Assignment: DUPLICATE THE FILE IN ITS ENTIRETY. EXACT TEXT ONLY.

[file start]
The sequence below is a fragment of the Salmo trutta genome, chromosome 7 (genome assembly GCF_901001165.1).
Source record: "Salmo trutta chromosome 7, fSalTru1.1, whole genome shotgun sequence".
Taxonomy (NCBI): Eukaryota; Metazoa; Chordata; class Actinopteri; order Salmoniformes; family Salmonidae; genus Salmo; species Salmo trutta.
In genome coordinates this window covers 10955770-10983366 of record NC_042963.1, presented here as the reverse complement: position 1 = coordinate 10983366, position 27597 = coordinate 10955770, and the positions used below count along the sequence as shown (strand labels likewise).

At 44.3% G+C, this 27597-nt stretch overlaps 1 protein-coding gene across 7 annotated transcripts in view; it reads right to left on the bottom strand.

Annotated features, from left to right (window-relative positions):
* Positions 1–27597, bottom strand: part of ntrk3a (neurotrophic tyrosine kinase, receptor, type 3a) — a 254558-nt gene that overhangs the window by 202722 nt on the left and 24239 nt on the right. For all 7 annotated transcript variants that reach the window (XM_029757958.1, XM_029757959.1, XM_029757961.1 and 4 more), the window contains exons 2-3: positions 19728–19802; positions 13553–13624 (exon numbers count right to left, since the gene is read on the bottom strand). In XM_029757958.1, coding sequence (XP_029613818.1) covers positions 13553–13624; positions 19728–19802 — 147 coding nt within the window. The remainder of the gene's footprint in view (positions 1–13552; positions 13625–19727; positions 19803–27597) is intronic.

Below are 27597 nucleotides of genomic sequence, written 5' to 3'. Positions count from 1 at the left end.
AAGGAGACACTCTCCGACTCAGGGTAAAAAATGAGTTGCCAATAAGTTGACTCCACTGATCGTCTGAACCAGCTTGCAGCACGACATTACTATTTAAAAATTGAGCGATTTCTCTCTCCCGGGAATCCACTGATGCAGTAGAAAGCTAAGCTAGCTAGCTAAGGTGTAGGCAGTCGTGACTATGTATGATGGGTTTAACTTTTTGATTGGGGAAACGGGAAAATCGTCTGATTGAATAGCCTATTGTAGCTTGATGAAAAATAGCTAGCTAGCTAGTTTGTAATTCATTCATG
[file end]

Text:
The sequence below is a fragment of the Salmo trutta genome, chromosome 7 (genome assembly GCF_901001165.1).
Source record: "Salmo trutta chromosome 7, fSalTru1.1, whole genome shotgun sequence".
Taxonomy (NCBI): Eukaryota; Metazoa; Chordata; class Actinopteri; order Salmoniformes; family Salmonidae; genus Salmo; species Salmo trutta.
In genome coordinates this window covers 10955770-10983366 of record NC_042963.1, presented here as the reverse complement: position 1 = coordinate 10983366, position 27597 = coordinate 10955770, and the positions used below count along the sequence as shown (strand labels likewise).

At 44.3% G+C, this 27597-nt stretch overlaps 1 protein-coding gene across 7 annotated transcripts in view; it reads right to left on the bottom strand.

Annotated features, from left to right (window-relative positions):
* Positions 1–27597, bottom strand: part of ntrk3a (neurotrophic tyrosine kinase, receptor, type 3a) — a 254558-nt gene that overhangs the window by 202722 nt on the left and 24239 nt on the right. For all 7 annotated transcript variants that reach the window (XM_029757958.1, XM_029757959.1, XM_029757961.1 and 4 more), the window contains exons 2-3: positions 19728–19802; positions 13553–13624 (exon numbers count right to left, since the gene is read on the bottom strand). In XM_029757958.1, coding sequence (XP_029613818.1) covers positions 13553–13624; positions 19728–19802 — 147 coding nt within the window. The remainder of the gene's footprint in view (positions 1–13552; positions 13625–19727; positions 19803–27597) is intronic.

Below are 27597 nucleotides of genomic sequence, written 5' to 3'. Positions count from 1 at the left end.
AAGGAGACACTCTCCGACTCAGGGTAAAAAATGAGTTGCCAATAAGTTGACTCCACTGATCGTCTGAACCAGCTTGCAGCACGACATTACTATTTAAAAATTGAGCGATTTCTCTCTCCCGGGAATCCACTGATGCAGTAGAAAGCTAAGCTAGCTAGCTAAGGTGTAGGCAGTCGTGACTATGTATGATGGGTTTAACTTTTTGATTGGGGAAACGGGAAAATCGTCTGATTGAATAGCCTATTGTAGCTTGATGAAAAATAGCTAGCTAGCTAGTTTGTAATTCATTCATG